The Baltimore Business Journal reported the Maryland tax break package would “no doubt blast past the $317 million offered to the Federal Bureau of Investigation to move its headquarters to Prince George’s County last year.”
Even politicians who have been critical of Amazon’s business model or tasked with regulating Amazon from Congress want Amazon HQ2 in their backyard.
Sen. Cory Booker (D-N.J.) expressed concerns in July about Amazon’s move to buy Whole Foods.
But in October, Booker joined Republican New Jersey Gov. Chris Christie to make a pitch for Amazon HQ2 in New Jersey, a proposal that reportedly included $7 billion in tax incentives.
“It is by no means mutually exclusive to both advocate for economic development and jobs and to call out anticompetitive behavior by any company that crowds out small business, lowers wages, and stifles innovation,” a spokeswoman for Sen. Booker told Recode.
New Jersey, Maryland, Missouri, Kansas and Colorado — just five of the states that responded to Amazon’s RFP.
Municipalities within those states also made their pitches. At least one showed money isn’t everything.
On top of whatever incentives or concessions Amazon might demand, the Stonecrest, Ga., City Council said it was ready to go even one step further and change its municipal name to the city of Amazon.
“There are several major U.S. cities that want Amazon, but none has the branding opportunity we are now offering this visionary company,” Stonecrest Mayor Jason Lary told the Atlanta Journal-Constitution. “How could you not want your 21st century headquarters to be located in a city named Amazon?”
That level of municipal fervor is too much for Jay Chesshir, the president and CEO of the Little Rock Regional Chamber in Arkansas.
The Little Rock Chamber took out a full-page “love letter” ad in the Washington Post, owned by Amazon CEO Jeff Bezos, to decline to respond to the RFP. Little Rock also rented a plane to fly a banner over Amazon’s HQ1 in Seattle which read, “Hey Amazon, it’s not you, it’s us.”
The “Hey Amazon, We Need to Talk” ad in the Post explained Little Rock didn’t want to be rude, but at the same time didn’t want its culture erased just to lure the world’s top tech company to town.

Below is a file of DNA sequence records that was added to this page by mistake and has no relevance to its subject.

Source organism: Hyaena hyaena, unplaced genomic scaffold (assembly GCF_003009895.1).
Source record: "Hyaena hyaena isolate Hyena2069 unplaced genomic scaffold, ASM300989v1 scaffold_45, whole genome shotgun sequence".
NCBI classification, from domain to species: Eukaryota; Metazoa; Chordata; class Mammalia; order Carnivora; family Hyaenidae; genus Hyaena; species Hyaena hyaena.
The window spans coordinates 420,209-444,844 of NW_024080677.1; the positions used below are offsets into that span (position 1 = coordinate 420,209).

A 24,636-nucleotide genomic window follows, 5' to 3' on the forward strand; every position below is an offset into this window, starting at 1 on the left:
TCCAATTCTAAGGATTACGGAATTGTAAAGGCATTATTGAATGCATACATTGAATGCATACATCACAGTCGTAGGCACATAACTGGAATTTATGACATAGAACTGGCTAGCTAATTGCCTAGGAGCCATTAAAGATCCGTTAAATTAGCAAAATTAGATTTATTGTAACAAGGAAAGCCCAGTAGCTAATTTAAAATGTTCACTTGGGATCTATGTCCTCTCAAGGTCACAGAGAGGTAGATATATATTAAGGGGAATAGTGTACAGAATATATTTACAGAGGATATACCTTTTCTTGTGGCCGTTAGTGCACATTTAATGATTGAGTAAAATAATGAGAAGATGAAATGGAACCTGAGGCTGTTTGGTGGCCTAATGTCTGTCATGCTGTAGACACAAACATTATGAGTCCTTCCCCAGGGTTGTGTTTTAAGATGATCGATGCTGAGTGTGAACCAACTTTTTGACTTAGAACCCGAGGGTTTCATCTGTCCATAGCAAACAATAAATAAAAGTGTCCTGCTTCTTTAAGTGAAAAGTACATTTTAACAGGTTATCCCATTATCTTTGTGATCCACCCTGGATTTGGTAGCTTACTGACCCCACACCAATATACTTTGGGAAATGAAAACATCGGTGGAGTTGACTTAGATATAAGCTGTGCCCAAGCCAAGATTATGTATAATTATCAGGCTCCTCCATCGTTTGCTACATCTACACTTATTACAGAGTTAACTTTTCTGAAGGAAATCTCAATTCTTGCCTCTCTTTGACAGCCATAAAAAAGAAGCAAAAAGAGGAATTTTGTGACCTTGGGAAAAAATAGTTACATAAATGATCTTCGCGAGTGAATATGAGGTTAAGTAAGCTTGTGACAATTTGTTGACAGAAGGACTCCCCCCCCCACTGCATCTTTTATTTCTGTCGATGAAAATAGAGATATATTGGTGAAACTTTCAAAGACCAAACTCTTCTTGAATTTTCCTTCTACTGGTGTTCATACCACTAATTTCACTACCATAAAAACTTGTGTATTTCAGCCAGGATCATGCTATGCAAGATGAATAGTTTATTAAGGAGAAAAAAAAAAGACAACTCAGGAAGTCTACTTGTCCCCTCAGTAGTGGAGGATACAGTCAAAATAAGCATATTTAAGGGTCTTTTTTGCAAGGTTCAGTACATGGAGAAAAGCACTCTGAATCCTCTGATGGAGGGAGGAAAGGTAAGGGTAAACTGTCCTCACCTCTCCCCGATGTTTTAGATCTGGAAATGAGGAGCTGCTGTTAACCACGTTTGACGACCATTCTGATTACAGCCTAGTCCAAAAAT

“You want 50,000 employees for your new campus. We have a sizable, resourceful workforce, but if we were to concentrate them here, it would be a bummer,” the Little Rock ad read. “Our lack of traffic and ease of getting around would be totally wrecked, and we can’t sacrifice that for you.”
“You want on-site mass transit at HQ2. Here, there are many transit options that fit our city perfectly, and thanks to our compact urban footprint, many of our residents can easily get to the office on foot, on a bike or just by a quick drive,” the ad continued. “It would be cool if we could offer that, but we simply can’t do that just to make you happy.”
“Given the fact that we don’t meet the minimum requirements of Amazon for HQ2 we were trying to show them that we appreciate them, and we have a lot of things they were asking for, unfortunately not in the numbers they required,” Chesshir told PJM. “But in the same way also show the rest of the world as well that we have those things.”
Michael LaFaive at the Mackinac Center told PJM that those who were ready to give away the soul of their towns to win the HQ2 race were ignoring a basic economic theory.
“Our entire economic science is based on the notion of tradeoffs. If you want X amount of guns, you can’t have X amount of butter,” LaFaive said. “There are no free lunches. If you offer a billion dollars to Amazon, someone has to pay for it and it’s not going to be Amazon.”
But he admitted it was easy to see why so many politicians fell all over themselves to respond to the Amazon RFP.
“The political class and their lieutenants care more about ribbon-cutting ceremonies and job announcements,” LaFaive said, “than actual jobs.”